Stacey Gorman is the Director of Communications at The Cotton Board. She joined the staff of The Cotton Board in 2008 after graduating from the University of Central Arkansas with degrees in Public Relations and Writing. Stacey leads the ongoing efforts of the Cotton Board Communications Department to keep cotton producers informed of the activities stemming from the Cotton Research and Promotion. She creates and implements The Cotton Board’s advertising campaigns, manages social media, disseminates monthly grower newsletters and writes feature stories for Cotton Farming and Cotton Grower magazines. She is the Cotton Board Staff liaison to both Cotton Incorporated’s Importer Support Program and Consumer Marketing Committee. She and her husband Brandon have two children, and live in Warren, Arkansas.

Following the Annual Meeting speakers, the Commission will host lunch where sponsors will be recognized and door prizes will be given away. The meeting, production workshop, and lunch are open to not only cotton growers, but anyone interested in the cotton industry. The UGA Cotton Production Workshop breakout sessions will be repeated after lunch.

There is no charge to attend. Pre-registration is requested to help with meal plans.  Register online at www.ugatiftonconference.org or call (229) 386-3416.

Thank you to our sponsors:

Agri-AFC – Allenberg Cotton Co./ProCot  Americot, Inc.-NexGen – Amvac
Ameris Bank – Bayer – Choice Cotton – CNI  Cotton Growers Cooperative
Crop Production Services – Deltapine – Dow AgroSciences/PhytoGen
Farm Credit Associations of Georgia – Flint Ag & Turf – Holder Ag Consulting
Indigo – Kelley Manufacturing Co. – Lasseter Equipment Group
McLean Marechal Insurance/Nationwide Insurance  – Nachurs – Rabo AgriFinance
R.W. Griffin/Coffee County Gin/Four Corners Cotton Gin – SePRO Corporation
Scott T’s Ag-Flyin’, Inc. – Southeast AgNet – Staplcotn – Syngenta – Triangle
Valent – USA 
Yara North America

If you are interested in becoming a sponsor, please call GCC at (478) 988-4235 or click here.

2017 King Cotton Awards Presented to Sawyer and Miller

gacaa king cotton award photo 2017
Georgia’s cotton farmers rely heavily on their local University of Georgia (UGA) Cooperative Extension agent for many things.  Agents are known for delivering timely and accurate information, which is instrumental for the success of Georgia’s farmers.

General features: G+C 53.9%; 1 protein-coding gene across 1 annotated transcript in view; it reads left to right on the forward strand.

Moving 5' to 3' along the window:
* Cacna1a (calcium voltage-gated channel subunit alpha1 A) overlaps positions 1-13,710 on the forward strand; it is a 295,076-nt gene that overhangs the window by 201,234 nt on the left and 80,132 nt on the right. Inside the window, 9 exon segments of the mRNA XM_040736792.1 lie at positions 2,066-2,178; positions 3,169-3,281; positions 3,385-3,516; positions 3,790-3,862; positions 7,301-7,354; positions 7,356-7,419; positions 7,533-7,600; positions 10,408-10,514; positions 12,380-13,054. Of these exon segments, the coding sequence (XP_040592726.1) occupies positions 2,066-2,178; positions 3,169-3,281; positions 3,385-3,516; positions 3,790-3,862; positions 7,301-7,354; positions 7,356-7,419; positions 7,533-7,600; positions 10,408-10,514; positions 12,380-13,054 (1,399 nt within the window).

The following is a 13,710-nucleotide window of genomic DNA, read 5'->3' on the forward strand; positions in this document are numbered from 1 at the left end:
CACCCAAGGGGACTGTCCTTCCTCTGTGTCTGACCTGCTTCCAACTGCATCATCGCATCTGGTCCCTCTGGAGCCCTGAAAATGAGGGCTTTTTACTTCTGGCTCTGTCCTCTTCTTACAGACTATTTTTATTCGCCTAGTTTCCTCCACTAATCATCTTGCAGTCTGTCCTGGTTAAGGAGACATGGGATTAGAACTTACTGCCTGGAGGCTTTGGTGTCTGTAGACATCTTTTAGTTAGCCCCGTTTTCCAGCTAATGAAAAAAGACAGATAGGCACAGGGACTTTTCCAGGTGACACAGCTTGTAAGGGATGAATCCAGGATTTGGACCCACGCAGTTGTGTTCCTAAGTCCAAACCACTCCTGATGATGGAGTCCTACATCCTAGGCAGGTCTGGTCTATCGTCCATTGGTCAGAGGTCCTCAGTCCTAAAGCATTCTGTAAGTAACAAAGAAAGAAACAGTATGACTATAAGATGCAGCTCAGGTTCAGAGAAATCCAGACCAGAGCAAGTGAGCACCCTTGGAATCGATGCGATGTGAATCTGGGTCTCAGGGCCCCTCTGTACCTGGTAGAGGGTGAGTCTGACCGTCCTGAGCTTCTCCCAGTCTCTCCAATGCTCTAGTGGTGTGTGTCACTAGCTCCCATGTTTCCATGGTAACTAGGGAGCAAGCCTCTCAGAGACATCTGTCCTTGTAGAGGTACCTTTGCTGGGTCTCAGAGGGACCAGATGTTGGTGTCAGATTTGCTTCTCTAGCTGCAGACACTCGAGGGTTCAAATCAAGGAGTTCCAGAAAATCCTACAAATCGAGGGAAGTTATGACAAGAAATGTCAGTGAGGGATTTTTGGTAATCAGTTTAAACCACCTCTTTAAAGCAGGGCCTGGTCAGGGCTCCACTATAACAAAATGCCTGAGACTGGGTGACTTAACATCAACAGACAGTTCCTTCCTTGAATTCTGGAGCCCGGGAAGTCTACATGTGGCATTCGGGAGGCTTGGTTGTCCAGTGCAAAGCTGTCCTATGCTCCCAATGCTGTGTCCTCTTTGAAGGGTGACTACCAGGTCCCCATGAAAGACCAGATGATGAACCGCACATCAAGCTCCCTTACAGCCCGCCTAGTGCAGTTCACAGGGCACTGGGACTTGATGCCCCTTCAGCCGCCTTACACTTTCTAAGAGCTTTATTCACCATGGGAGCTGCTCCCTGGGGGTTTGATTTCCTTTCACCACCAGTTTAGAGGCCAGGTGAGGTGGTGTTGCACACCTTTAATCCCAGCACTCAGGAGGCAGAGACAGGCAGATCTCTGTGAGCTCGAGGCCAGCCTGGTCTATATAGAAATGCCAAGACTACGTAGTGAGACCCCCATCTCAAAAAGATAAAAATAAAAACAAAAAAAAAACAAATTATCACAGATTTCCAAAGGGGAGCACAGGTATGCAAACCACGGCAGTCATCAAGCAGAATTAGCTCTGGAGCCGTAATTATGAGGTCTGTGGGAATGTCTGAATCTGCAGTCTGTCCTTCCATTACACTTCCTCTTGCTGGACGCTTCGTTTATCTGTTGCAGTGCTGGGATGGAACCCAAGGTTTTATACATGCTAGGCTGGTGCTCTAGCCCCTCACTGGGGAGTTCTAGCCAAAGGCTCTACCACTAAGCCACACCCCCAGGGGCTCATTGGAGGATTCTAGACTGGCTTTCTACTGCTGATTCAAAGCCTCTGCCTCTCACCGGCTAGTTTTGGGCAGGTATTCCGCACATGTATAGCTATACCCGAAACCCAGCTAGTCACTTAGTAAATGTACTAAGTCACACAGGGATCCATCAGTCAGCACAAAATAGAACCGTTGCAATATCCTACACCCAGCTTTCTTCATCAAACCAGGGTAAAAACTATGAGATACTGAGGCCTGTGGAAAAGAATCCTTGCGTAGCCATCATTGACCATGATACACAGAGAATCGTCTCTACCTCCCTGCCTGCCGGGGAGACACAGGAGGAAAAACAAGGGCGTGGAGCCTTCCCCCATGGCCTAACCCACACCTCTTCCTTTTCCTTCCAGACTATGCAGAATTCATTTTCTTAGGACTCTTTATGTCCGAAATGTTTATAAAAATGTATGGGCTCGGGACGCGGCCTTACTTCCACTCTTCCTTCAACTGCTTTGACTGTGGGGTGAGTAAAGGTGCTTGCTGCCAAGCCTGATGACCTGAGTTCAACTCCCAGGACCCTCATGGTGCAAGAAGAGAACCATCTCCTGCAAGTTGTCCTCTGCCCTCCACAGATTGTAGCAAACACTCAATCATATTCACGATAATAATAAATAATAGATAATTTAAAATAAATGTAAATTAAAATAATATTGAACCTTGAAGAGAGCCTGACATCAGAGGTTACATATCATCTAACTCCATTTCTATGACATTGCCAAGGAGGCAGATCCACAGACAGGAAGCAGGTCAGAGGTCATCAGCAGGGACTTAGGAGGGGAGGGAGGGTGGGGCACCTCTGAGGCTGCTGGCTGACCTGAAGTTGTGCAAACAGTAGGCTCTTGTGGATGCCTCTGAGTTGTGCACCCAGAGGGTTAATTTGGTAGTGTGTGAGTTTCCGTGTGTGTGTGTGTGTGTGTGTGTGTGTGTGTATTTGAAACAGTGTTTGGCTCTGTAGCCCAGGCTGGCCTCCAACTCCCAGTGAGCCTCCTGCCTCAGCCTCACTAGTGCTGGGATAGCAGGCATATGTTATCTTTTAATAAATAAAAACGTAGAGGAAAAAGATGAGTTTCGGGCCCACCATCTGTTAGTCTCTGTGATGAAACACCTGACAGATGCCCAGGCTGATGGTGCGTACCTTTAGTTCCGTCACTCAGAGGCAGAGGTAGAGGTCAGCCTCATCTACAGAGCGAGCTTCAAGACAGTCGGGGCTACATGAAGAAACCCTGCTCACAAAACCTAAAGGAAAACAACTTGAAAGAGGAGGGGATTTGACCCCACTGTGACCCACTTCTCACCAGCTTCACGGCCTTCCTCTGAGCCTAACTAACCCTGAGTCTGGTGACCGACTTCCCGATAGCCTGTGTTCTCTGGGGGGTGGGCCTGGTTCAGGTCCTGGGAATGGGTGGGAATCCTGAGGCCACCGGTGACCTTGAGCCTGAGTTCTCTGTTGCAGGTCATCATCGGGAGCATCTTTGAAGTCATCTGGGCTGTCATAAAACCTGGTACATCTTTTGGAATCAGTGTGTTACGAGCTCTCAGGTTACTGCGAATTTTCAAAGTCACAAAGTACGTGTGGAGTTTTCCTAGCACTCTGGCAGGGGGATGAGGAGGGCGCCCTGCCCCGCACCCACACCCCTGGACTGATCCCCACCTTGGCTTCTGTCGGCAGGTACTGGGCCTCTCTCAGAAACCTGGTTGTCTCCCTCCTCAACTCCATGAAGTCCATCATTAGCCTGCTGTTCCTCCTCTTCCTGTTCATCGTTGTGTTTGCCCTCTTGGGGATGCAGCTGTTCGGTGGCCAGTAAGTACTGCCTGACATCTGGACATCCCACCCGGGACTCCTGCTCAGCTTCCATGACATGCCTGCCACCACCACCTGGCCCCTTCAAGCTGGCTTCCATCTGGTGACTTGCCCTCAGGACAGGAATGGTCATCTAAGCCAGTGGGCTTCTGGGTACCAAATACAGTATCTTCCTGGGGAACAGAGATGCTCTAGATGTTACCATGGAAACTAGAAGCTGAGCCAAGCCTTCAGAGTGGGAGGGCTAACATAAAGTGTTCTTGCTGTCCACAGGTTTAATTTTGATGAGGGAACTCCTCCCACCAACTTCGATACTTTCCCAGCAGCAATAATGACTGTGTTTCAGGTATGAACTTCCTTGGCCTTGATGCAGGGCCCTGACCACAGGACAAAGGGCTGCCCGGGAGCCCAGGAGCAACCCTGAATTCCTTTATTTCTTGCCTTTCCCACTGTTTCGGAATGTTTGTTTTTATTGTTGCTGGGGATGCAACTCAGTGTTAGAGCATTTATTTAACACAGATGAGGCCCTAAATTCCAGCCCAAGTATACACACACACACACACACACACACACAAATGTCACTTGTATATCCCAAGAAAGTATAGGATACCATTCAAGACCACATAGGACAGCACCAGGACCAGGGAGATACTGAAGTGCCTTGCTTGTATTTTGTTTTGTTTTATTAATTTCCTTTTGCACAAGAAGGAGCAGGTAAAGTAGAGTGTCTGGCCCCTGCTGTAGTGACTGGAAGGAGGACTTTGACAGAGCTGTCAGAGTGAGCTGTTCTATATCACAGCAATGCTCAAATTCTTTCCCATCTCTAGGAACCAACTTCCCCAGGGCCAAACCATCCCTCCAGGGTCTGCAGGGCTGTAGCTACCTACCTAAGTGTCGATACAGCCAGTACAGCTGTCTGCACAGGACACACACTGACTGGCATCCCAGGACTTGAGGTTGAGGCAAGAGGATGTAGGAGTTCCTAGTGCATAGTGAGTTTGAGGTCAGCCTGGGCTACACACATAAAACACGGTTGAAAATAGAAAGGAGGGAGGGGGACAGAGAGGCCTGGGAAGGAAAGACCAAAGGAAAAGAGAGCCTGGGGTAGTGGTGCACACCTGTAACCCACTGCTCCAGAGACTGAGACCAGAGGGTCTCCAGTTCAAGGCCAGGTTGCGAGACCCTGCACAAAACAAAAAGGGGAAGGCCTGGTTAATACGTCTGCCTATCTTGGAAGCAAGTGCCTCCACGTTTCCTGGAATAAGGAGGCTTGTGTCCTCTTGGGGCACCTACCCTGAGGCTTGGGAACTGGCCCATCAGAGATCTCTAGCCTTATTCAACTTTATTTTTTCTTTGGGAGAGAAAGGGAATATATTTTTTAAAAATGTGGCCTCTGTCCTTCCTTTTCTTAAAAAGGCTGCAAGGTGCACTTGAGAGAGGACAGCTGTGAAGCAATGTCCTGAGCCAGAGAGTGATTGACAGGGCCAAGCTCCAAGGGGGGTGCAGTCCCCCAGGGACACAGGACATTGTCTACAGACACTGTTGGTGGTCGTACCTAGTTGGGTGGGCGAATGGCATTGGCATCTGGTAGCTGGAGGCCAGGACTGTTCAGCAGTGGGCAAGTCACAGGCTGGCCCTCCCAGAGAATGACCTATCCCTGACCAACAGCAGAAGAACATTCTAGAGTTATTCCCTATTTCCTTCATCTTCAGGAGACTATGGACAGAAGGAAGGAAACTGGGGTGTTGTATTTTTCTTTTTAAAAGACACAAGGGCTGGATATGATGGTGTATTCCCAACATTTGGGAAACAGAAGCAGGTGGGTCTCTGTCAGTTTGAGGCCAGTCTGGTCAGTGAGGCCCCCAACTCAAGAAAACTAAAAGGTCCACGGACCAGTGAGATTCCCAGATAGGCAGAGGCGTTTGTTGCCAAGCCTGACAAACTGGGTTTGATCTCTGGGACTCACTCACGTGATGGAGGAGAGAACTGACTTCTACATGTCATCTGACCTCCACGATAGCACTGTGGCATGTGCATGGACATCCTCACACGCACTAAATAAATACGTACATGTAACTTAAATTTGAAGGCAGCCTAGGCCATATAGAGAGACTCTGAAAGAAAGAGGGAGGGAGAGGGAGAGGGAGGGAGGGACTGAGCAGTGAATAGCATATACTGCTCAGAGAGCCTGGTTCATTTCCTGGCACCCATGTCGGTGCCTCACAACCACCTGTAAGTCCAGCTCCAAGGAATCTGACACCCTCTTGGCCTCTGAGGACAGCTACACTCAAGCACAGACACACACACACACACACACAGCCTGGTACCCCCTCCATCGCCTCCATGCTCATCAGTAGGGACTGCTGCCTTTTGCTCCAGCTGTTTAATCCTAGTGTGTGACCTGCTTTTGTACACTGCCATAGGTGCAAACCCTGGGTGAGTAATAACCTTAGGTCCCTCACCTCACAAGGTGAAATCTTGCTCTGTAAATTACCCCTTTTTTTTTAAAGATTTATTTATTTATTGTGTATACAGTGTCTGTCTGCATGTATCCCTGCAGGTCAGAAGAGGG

For the seventeenth year in a row, the Georgia Cotton Commission sponsored the King Cotton Awards to recognize outstanding contributions of county agents to Georgia cotton producers. The Senior Award is for agents with 10 or more years of experience, while the Junior Award, named the Allen B. Fulford Award, is for those with less than 10 years of service. The latter award honors the accomplishments and memory of Allen B. Fulford as a county Extension agent and state cotton agronomist.  The awards were presented at the 2017 Georgia Association of County Agricultural Agents Annual Meeting & Professional Improvement Conference held in Columbus in November.

The 2017 Senior King Cotton Award winner is Andrew Sawyer of Wilcox County, where he serves as Agriculture & Natural Resources Agent.  He previously served as the ANR agent in Thomas County.  Sawyer has conducted variety trials with producers, and has put an emphasis on educating growers about new technologies and techniques.   He has worked tirelessly to educate the community on cotton through various means, including a weekly radio show that reached over 250,000 people.  For this, he received the Communications award from the Georgia Association of County Agricultural Agents.  Sawyer also has a blog that gives farmers, agribusinesses, and the general public with timely tips and educational information concerning agriculture and the environment.  He received both a Bachelor of Science in Agriculture and a Master of Plant Pathology and Pest Management from the University of Georgia, where he also was a member of the Redcoat Marching Band.

The 2017 Allen B. Fulford Award recipient is Jennifer Miller of Jeff Davis County, where she serves as ANR Agent.  She began her career with Gold Kist, and came to UGA Extension in 2006 as the 4-H Agent in Wheeler County.  She later served as the ANR Agent in Montgomery County and covered Treutlen County for part of that time.  Miller participates in the Statewide On-Farm Variety trials, a statewide project managed by county agents and Dr. Jared Whitaker, UGA Cotton Agronomist.  She has also conducted trials that have focused on irrigation and nematodes.  Miller has a Bachelor of Science in Agriculture degree from UGA, where she majored in Agriscience & Environmental Systems.

The Georgia Cotton Commission is a producer-funded organization located in Perry, Georgia. The Commission began in 1965. Georgia cotton producers pay an assessment enabling the Commission to invest in programs of research, promotion, and education on behalf of all cotton producers of Georgia. For more information about the Georgia Cotton Commission please call 478-988-4235 or on the web at www.georgiacottoncommission.org.